Legal Issues Related to Underage Drinking in Massachusetts
Underage drinking in Massachusetts is treated very seriously. By “underage” it means aged under 21. In most circumstances, you cannot purchase, provide or drink alcohol in Massachusetts if you are aged under 21. That age limit doesn’t exempt older people from involvement in underage drinking. Even if you are a parent or guardian and left your 20 year old child in your own home while away at the weekend, you could face a criminal charge if that child is found to have been drinking or providing alcohol on your premises while you were away.
Whatever you think of the Massachusetts underage drinking laws, it is wise to be aware of what they are and how they might concern you as an older person or your children or their friends.
What the term “underage drinking” means
Underage drinking in Massachusetts is a state offense which applies to anyone who
- drinks alcohol when under the age of 21;
- possesses alcohol when under the age of 21;
- purchases alcohol when under the age of 21;
- uses someone else’s I.D. to acquire alcohol when under the age of 21;
- provides alcohol to another underage person when under 21 years of age.
There are some very limited exceptions to these rules.
Exceptions to the underage drinking limits
There are some exceptions to the law on underage drinking. If a parent or legal guardian offers or provides alcohol to their under 21 year old child or ward, then this is permitted. Under 21s can also legally transport alcohol as part of their job as long as they don’t drink any of it and they are aged 18 or older.
Underage drinking has legal implications for older people too
Just because you are 21 or over doesn’t mean you can’t be caught up in an underage drinking infringement and face fines or even jail time. You may only legally provide alcohol to a person aged under 21 if you are their parent or legal guardian. This distinction can lead to issues when your under 21 year old child has a friend or friends around with them who are also under 21. Even offering a beer to your child’s friend is illegal in Massachusetts despite the fact that your own child can be given the same beer. This is often known as Massachusetts “Social Host” Law. It doesn’t just apply to people 21 and over. It applies to under 21s too. For example, if an 18 year old college aged student throws a party somewhere and provides alcohol, not only can they be charged for drinking the alcohol themselves, but can also be charged for providing it to others who are also under 21.
Penalties for underage drinking infringements
There are a number of penalties that could be imposed on both underage drinkers and those who are 21 and over caught up in underage drinking infringements.
- Anyone aged under 21 who is caught drinking alcohol or possessing alcohol could face a fine and driver’s license suspension. For a first offense, the fine is only $50, but this rises to $150 for any further offenses and is accompanied by a 90 day suspension of the driver’s license.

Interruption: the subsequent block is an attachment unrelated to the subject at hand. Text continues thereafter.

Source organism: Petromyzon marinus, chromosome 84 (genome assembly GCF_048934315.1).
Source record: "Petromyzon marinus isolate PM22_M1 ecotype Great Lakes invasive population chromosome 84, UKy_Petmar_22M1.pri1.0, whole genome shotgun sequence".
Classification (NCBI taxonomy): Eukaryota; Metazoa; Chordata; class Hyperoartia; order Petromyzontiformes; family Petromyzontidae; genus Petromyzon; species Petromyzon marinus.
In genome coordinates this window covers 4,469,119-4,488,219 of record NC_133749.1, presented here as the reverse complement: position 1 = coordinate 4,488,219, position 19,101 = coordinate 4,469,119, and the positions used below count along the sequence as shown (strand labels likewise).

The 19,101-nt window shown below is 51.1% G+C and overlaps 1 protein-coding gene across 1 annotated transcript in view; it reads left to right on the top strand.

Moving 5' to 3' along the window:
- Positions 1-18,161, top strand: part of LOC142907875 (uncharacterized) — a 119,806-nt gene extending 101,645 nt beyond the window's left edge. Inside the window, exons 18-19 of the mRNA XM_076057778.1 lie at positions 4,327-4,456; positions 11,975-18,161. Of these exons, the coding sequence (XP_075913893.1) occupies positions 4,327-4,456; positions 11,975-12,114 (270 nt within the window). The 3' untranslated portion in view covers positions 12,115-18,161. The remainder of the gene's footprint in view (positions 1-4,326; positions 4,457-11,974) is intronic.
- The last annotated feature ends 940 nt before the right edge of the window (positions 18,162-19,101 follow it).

- Anyone aged under 21 could face a fine of $300 and a license suspension of up to 180 days for purchasing alcohol or asking someone of legal age to purchase alcohol on their behalf.
- Anyone who is under 21 who uses someone of legal age’s I.D. or driver’s license to purchase alcohol could face a $200 fine an up to 3 months in jail.
- Anyone of any age who knowingly provides alcohol to or allows alcohol to be drunk by anyone under 21, unless they are that person’s parent or guardian, could face a $3,000 fine and potentially a jail sentence of up to a year.
Drunk driving laws as they apply to under 21s
While acquiring a driver’s license is a privilege at any age and not a right, driving can still be dangerous. Despite the strict underage drinking laws, Massachusetts allows people who are aged over 16 and a half and have already had a learner’s permit to apply for a driver’s license. They have to have had 6 months on a learner’s permit and pass a multiple choice test. That means that anyone 16 and 6 months old may be deemed safe enough to drive, but not to drink.
While a person aged under 21 cannot (in most cases) drink and may face fines and in some cases jail time for underage drinking infringements, they can still drive. However, if caught having had a blood alcohol level of 0.02% or above and were driving, the penalties may be far higher. Drunk driving for adults (i.e. 21 or older) is also severely restricted. Anyone of legal age for drinking who is caught with a blood alcohol level of 0.08% or more may be charged with a drink driving offense (DUI) and potentially face harsh penalties, but for anyone under 21 the penalties are even more severe. If convicted, an underage drunk driver can face fines, license suspension and jail time.
Legal age drinking isn’t without risks!
Even those who are of legal age to drink can get into trouble and cause themselves and others harm or end up dead if they drink and drive. Other than the strict rules about drunk driving, there are other laws that older people might not be aware of. For example, if you have a party or have other people around to your own home and alcohol is involved, you might be legally responsible for allowing intoxicated guests to leave your home and drive away. If they have an accident while drunk driving, and injure someone, you might be charged under the same Social Host laws as affect underage drinking. Even if a guest gets drunk and is injured or injures someone else, you could still be liable. Your homeowner insurance may not be sufficient to cover any fines or lawsuits against you in these circumstances.